The next argument revolved around whether the defendant could run keyword searches on data set before using their predictive coding tool. Judge Cote asked counsel if they had actually discussed the issue, as opposed to swapping letters and memos. They had not, and Judge Cote ordered them to talk to each other and cooperate- a novel concept, also useful for resolving grade-school playground disputes. As it turns out form the second order of August 10, 2012, talking worked. The parties agreed that there would be no keyword filtering.

And they kept meeting. As counsel for JP Morgan depicted these meetings,

We meet every day with the plaintiff to have a status report, get input, and do the best we can to integrate that input. It isn’t always easy, not just to carry out those functions but to work with the plaintiff.

The suggestions we have had so far have been unworkable and by and large would have swamped the project from the outset and each day that a new suggestion gets made. But we do our best to explain that and keep moving forward.

. . .

We very much appreciate that your Honor has offered to make herself available, and we would not be surprised if we need to come to you with a dispute that hasn’t been resolved by moving forward or that seems sufficiently serious to put the project at risk. But that has not happened yet and we hope it will not.

Eventually all these issues appeared to be resolved by agreement, with the guiding hand of Judge Cote. Later on there were some complaints about missing documents and a missing custodian in the transcript here (dated February 14, 2014), but the issue appears to purely relate to the failure to include a particular custodian in the search. This had nothing to do with the success of the predictive coding process for the custodians involved in the search. Judge Cote noted no review is perfect, and did not seem inclined to allow a redo of the predictive coding process, stating that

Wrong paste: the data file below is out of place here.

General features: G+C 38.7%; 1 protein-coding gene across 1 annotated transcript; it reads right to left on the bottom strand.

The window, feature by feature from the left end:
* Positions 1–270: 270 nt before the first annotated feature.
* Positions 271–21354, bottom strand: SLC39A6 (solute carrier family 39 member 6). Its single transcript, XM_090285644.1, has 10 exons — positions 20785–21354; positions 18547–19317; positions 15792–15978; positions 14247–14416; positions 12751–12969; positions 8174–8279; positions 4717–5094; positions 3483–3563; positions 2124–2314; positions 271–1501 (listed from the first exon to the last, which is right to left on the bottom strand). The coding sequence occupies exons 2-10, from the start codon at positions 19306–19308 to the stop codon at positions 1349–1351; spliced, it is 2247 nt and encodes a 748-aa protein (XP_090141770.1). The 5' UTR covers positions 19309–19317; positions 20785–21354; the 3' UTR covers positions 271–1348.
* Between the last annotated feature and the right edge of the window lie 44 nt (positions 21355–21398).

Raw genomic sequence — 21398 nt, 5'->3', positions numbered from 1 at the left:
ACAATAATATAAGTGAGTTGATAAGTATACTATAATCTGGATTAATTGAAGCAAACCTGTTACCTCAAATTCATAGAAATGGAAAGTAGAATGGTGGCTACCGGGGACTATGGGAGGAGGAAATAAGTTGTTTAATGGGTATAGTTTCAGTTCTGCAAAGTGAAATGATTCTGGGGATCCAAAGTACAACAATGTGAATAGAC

[p]arties in litigation are required to be diligent and to act in good faith in producing documents in discovery. The production of documents in litigation such as this is a herculean undertaking, requiring an army of personnel and the production of an extraordinary volume of documents. Clients pay counsel vast sums of money in the course of this undertaking, both to produce documents and to review documents received from others. Despite the commitment of these resources, no one could or should expect perfection from this process. All that can be legitimately expected is a good faith, diligent commitment to produce all responsive documents uncovered when following the protocols to which the parties have agreed, or which a court has ordered.

Indeed, at the earliest stages of this discovery process, JPMorgan Chase was permitted, over the objection of FHFA, to produce its documents through the use of predictive coding. The literature that the Court reviewed at that time indicated that predictive coding had a better track record in the production of responsive documents than human review, but that both processes fell well short of identifying for production all of the documents the parties in litigation might wish to see.

The two main orders in this mega-case pertaining to predictive coding, are here (order dated August 6, 2012), and here (order dated August 10, 2012).